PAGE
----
AS: Fortunately, for Carrefour specifically, stock-outs have not been a major problem during this pandemic. And as we’ve been discussing, what’s important when the occasional unavoidable stock-out occurs, focus on the basics of retaining your shopper loyalty so that they do not need to try out the competition.

AR. Now to bring it to a topic near and dear to my heart. Do you feel retailers with price optimization have an advantage over those who are navigating the COVID waters without it?

AS: Absolutely. Optimization and simulation tools can support what-if scenario analysis and help us speed up our decision-making processes. This can be a significant advantage in a dynamic environment like the one we’re currently in.

LS: I agree. Pricing is a very delicate topic with shoppers at this point – for example, one of our competitors just publicly announced that additional costs are forcing them to raise prices. For the most part, we rely on price optimization to tell us what items we need to update prices for and what the right price is for each item. Pricing is more challenging now than it ever has been. Before COVID, the biggest events causing demand surges were things like snowstorms where people stock up like crazy but a week later everything basically gets back to normal. Now it’s like a permanent snowstorm, and you need to look across the entire aisle and the whole category to know what shoppers are buying.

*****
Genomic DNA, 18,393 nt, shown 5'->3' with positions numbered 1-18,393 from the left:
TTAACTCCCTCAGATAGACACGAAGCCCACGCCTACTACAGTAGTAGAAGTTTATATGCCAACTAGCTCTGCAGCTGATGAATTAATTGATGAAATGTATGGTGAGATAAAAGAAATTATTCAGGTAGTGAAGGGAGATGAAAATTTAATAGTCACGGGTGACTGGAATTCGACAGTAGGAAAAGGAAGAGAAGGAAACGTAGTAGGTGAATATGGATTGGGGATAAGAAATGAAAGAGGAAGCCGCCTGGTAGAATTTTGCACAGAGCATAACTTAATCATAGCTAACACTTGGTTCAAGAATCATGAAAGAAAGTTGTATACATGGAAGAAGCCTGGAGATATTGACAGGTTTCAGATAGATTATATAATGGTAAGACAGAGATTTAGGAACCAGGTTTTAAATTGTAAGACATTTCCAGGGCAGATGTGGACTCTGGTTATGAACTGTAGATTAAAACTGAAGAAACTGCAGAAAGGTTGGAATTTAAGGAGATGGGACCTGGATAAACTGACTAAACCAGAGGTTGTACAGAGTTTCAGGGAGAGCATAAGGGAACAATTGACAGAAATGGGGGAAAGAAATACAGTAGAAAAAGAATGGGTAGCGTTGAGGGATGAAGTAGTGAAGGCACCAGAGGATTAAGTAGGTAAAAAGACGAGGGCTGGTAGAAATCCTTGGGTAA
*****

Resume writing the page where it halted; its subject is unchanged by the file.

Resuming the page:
Also, from a price optimization standpoint, as manufacturers take measures to keep their workers safe and their costs to us rise, we use pricing science to know how to respond to those cost increases. We continuously review these cost changes to make sure we price correctly for our customers.

AR: We talked some earlier about how, with all these changes in demand, the long-stable assumptions about KVIs are being upended. What are your thoughts about how KVIs may be forever changed as result of COVID?

LS: Categories and KVIs are shifting. I recently read that 88% of consumers are cooking more meals at home in the midst of the pandemic with 49% making meals from scratch. Look at the explosion of baking currently. There are items like yeast that people maybe bought once a year seasonally or at most once a month, and now they’re buying them weekly. KVIs right now are totally different than in the 52 weeks prior. Post-COVID, we might see some of these formerly seasonal items enter the stable KVI category. I look at the baking categories every week, and even as the weather warms up, we’re seeing interest in baking persist. It will be fascinating to see what the future holds.

Other changes were more transient. When New York state first went into lockdown, demand for hair colors skyrocketed the very next day. But as restrictions relax, I would think people will return to salons.